Discussion with NTPF and NCSS

We are about to hear an update from the National Treatment Purchase Fund and a presentation from the HSE on the national cancer screening programmes.

Before we begin I wish to advise that by virtue of section 17(2)(l) of the Defamation Act 2009, witnesses are protected by absolute privilege in respect of their evidence to the committee. If witnesses are directed by the committee to cease giving evidence on a particular matter and they continue to do so, they are entitled thereafter only to a qualified privilege in respect of their evidence. Witnesses are directed that only evidence connected with the subject matter of these proceedings is to be given and they are asked to respect the parliamentary practice to the effect that, where possible, they should not criticise or make charges against any person or entity by name or in such a way as to make him or her identifiable.

You are all welcome. I invite Mr. Pat O'Byrne from the National Treatment Purchase Fund to commence his presentation. His paper has been circulated to all members of the committee. I will take a brief synopsis from Mr. O'Byrne and Mr. Tony O'Brien, HSE, following which I will invite questions from members.

Mr. Pat O’Byrne

The National Treatment Purchase Fund was established in 2002 to treat public patients on hospital waiting lists by acting as a resource to patients of the public hospital system. It must be remembered that in 2002 the position was much different from that of today. A report by the Comptroller and Auditor General around that time concluded that previous waiting list initiatives with the health boards had not achieved appreciable reductions in waiting times for procedures. At that time there were approximately 10,000 patients waiting more than 12 months for surgery. Today, the comparable figure is 900. We have always maintained that it is not the number of patients waiting for operations that is the critical factor, but the length of time they have to wait is more important when measuring progress in hospital care provision. In 2002 patients typically waited two to five years for their operations, today the median wait time is 2.6 months.

The fund does not seek to promote or underwrite private medicine. It is a resource for public patients which helps shorten the length of time spent waiting for their treatment. In its first year of existence fewer than 2,000 patients were treated. In 2009 almost 29,000 patients benefited and in all, 200,000 patients have been facilitated to date.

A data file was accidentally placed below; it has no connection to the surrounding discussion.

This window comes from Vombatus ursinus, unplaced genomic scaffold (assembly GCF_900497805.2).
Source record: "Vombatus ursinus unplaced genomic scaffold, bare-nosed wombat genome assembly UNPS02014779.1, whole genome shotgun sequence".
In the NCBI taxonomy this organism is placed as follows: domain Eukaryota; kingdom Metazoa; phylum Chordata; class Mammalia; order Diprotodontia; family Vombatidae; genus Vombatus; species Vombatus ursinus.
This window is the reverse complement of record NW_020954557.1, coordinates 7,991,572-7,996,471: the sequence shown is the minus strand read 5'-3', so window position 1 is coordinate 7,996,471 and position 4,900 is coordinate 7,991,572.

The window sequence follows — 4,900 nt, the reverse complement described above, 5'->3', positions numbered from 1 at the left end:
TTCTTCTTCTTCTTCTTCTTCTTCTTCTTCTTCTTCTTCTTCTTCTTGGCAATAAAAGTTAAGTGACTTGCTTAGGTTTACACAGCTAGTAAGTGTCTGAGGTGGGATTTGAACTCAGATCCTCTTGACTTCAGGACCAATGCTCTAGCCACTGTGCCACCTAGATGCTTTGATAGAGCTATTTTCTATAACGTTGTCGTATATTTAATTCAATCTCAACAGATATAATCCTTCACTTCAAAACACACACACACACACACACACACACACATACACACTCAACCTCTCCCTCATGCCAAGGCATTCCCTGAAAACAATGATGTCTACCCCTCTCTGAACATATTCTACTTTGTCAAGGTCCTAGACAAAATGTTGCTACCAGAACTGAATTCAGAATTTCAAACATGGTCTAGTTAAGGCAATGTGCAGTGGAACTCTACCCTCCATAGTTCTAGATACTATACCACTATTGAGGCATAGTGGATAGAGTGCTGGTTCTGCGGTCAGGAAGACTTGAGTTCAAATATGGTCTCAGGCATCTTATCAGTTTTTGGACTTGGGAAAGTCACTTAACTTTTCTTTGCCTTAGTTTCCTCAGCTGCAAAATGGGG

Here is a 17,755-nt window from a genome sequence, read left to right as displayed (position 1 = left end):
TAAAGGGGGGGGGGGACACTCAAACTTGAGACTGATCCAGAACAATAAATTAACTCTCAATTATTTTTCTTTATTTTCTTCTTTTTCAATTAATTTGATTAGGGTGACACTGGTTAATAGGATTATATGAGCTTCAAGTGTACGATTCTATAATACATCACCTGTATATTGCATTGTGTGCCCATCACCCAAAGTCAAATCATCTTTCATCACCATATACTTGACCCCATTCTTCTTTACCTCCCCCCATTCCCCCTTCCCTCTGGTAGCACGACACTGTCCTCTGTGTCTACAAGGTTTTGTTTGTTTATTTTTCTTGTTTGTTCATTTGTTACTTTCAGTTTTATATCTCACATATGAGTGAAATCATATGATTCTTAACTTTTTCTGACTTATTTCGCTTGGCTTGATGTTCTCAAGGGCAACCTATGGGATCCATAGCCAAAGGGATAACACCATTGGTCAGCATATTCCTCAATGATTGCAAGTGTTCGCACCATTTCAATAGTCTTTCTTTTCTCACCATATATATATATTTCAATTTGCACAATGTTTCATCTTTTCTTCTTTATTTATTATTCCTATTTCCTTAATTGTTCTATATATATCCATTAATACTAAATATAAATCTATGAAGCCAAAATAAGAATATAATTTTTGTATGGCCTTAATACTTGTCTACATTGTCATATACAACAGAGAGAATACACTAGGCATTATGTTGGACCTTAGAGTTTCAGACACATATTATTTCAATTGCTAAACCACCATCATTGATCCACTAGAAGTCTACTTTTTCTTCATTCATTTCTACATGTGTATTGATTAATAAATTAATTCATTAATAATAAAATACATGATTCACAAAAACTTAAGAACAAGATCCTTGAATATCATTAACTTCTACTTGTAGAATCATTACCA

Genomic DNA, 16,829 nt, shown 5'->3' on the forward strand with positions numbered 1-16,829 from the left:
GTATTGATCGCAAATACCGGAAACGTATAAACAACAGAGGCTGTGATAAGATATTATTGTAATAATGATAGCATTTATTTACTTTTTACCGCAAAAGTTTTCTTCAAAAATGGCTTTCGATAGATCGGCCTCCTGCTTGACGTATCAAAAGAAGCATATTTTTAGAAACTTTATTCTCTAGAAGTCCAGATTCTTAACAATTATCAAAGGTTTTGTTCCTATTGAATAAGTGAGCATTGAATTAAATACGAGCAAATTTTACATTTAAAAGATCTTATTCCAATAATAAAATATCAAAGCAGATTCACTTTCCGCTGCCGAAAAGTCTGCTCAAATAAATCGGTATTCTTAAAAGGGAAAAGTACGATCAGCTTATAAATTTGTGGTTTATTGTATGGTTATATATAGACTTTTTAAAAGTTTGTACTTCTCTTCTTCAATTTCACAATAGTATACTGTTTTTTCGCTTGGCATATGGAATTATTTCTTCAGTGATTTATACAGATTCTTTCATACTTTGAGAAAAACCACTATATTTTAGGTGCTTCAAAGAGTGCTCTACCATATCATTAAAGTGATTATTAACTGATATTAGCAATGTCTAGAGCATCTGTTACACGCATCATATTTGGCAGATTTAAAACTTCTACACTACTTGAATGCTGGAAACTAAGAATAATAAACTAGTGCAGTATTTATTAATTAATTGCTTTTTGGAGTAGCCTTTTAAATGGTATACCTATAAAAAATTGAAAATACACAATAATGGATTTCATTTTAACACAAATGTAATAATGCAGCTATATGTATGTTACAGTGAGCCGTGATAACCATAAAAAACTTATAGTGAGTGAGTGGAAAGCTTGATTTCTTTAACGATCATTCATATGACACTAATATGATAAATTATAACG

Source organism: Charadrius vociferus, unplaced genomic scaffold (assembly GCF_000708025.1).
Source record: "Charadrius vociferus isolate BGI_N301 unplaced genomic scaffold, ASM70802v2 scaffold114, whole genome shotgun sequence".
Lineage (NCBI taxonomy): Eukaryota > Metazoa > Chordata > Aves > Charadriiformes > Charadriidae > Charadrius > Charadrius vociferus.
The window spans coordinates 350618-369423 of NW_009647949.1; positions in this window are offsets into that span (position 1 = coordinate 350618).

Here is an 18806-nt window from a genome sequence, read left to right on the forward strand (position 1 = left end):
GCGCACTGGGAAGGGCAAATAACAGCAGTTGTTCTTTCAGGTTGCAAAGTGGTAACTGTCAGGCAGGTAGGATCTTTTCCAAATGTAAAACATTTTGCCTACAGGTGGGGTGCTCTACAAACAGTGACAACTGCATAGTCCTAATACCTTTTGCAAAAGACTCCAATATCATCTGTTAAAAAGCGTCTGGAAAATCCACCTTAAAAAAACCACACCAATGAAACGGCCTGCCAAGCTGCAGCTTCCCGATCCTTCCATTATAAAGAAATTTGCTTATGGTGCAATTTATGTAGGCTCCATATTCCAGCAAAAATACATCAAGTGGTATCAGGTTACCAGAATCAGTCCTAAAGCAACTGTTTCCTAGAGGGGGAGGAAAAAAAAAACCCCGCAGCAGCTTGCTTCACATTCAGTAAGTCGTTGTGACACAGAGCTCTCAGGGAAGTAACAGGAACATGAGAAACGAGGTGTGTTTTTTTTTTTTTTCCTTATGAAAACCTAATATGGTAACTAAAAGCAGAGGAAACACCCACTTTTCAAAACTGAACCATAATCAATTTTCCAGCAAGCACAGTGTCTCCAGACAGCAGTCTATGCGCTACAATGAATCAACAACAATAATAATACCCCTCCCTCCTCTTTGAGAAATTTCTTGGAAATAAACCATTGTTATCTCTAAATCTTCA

I have tried to set out briefly a number of the services provided by the National Treatment Purchase Fund. As most people are aware, our job is to get public patients treated faster. Our main focus to date has been on inpatient lists. They are patients who have been assessed by a hospital consultant and placed on a waiting list for treatment. Treatments are purchased primarily from private hospitals with a small amount allowed from public hospitals. The service is consultant provided and only provided with the prior approval of the NTPF. We hope to treat 20,000 public patients in this way, this year, with the concentration being focused on those who have waited longest for surgery.

Since 2004, the NTPF operates the national patient treatment register. The NTPF is responsible for the publication of national waiting list data and patients are placed on the national list only after they have been waiting three months. This is because the majority of patients receive their treatment within three months and, in many instances, with little or no waiting. The patient treatment register, PTR, was established in line with international norms and is a register of patients waiting for specific procedures and is updated on a monthly basis.

There are currently 15,500 patients on the patient treatment register awaiting surgical treatment for longer than three months. Recent reports that there are more than 40,000 patients waiting a long time are incorrect and confusing. The HSE tracks all patients from day 1 of referral but tracks those newly referred, and under three months, separately. As I have said, the average waiting time for all procedures is 2.6 months. It is then the NTPF's responsibility to arrange treatment for the patients waiting for the longest period who the system did not treat within three months. The NTPF is not responsible for collecting outpatient waiting list data.